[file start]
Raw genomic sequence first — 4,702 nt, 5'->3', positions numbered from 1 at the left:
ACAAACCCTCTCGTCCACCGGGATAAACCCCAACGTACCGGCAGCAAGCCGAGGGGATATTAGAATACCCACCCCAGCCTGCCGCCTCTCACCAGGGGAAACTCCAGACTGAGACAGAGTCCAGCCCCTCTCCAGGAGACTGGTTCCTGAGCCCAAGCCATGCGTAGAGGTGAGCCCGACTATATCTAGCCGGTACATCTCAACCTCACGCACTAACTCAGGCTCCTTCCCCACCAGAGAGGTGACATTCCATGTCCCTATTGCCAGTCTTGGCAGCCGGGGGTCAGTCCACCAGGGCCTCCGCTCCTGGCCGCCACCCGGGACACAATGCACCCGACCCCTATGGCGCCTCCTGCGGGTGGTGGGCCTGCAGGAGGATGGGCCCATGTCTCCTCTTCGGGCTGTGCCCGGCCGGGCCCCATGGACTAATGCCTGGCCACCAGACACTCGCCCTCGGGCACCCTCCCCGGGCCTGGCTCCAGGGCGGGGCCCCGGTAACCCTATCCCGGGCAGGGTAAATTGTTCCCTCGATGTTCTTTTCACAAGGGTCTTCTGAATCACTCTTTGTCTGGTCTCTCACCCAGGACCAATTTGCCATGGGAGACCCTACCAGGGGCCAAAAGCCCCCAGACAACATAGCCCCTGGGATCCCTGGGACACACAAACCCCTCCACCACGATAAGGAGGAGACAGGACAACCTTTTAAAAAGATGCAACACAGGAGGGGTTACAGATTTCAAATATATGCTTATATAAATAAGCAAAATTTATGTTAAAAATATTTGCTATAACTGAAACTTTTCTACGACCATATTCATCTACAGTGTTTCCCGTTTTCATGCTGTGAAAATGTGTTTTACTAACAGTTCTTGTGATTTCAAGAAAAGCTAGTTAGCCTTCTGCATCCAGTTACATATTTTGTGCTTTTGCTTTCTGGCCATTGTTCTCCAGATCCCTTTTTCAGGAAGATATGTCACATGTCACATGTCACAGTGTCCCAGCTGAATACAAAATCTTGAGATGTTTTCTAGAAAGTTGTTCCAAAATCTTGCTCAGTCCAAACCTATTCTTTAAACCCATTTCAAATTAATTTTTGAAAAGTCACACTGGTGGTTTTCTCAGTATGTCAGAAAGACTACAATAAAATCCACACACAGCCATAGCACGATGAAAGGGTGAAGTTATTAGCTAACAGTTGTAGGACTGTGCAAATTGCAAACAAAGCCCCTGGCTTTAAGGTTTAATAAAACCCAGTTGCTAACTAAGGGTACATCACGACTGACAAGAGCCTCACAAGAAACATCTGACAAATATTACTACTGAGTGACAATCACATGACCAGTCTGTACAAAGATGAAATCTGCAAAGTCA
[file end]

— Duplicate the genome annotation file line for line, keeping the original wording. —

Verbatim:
Raw genomic sequence first — 4,702 nt, 5'->3', positions numbered from 1 at the left:
ACAAACCCTCTCGTCCACCGGGATAAACCCCAACGTACCGGCAGCAAGCCGAGGGGATATTAGAATACCCACCCCAGCCTGCCGCCTCTCACCAGGGGAAACTCCAGACTGAGACAGAGTCCAGCCCCTCTCCAGGAGACTGGTTCCTGAGCCCAAGCCATGCGTAGAGGTGAGCCCGACTATATCTAGCCGGTACATCTCAACCTCACGCACTAACTCAGGCTCCTTCCCCACCAGAGAGGTGACATTCCATGTCCCTATTGCCAGTCTTGGCAGCCGGGGGTCAGTCCACCAGGGCCTCCGCTCCTGGCCGCCACCCGGGACACAATGCACCCGACCCCTATGGCGCCTCCTGCGGGTGGTGGGCCTGCAGGAGGATGGGCCCATGTCTCCTCTTCGGGCTGTGCCCGGCCGGGCCCCATGGACTAATGCCTGGCCACCAGACACTCGCCCTCGGGCACCCTCCCCGGGCCTGGCTCCAGGGCGGGGCCCCGGTAACCCTATCCCGGGCAGGGTAAATTGTTCCCTCGATGTTCTTTTCACAAGGGTCTTCTGAATCACTCTTTGTCTGGTCTCTCACCCAGGACCAATTTGCCATGGGAGACCCTACCAGGGGCCAAAAGCCCCCAGACAACATAGCCCCTGGGATCCCTGGGACACACAAACCCCTCCACCACGATAAGGAGGAGACAGGACAACCTTTTAAAAAGATGCAACACAGGAGGGGTTACAGATTTCAAATATATGCTTATATAAATAAGCAAAATTTATGTTAAAAATATTTGCTATAACTGAAACTTTTCTACGACCATATTCATCTACAGTGTTTCCCGTTTTCATGCTGTGAAAATGTGTTTTACTAACAGTTCTTGTGATTTCAAGAAAAGCTAGTTAGCCTTCTGCATCCAGTTACATATTTTGTGCTTTTGCTTTCTGGCCATTGTTCTCCAGATCCCTTTTTCAGGAAGATATGTCACATGTCACATGTCACAGTGTCCCAGCTGAATACAAAATCTTGAGATGTTTTCTAGAAAGTTGTTCCAAAATCTTGCTCAGTCCAAACCTATTCTTTAAACCCATTTCAAATTAATTTTTGAAAAGTCACACTGGTGGTTTTCTCAGTATGTCAGAAAGACTACAATAAAATCCACACACAGCCATAGCACGATGAAAGGGTGAAGTTATTAGCTAACAGTTGTAGGACTGTGCAAATTGCAAACAAAGCCCCTGGCTTTAAGGTTTAATAAAACCCAGTTGCTAACTAAGGGTACATCACGACTGACAAGAGCCTCACAAGAAACATCTGACAAATATTACTACTGAGTGACAATCACATGACCAGTCTGTACAAAGATGAAATCTGCAAAGTCA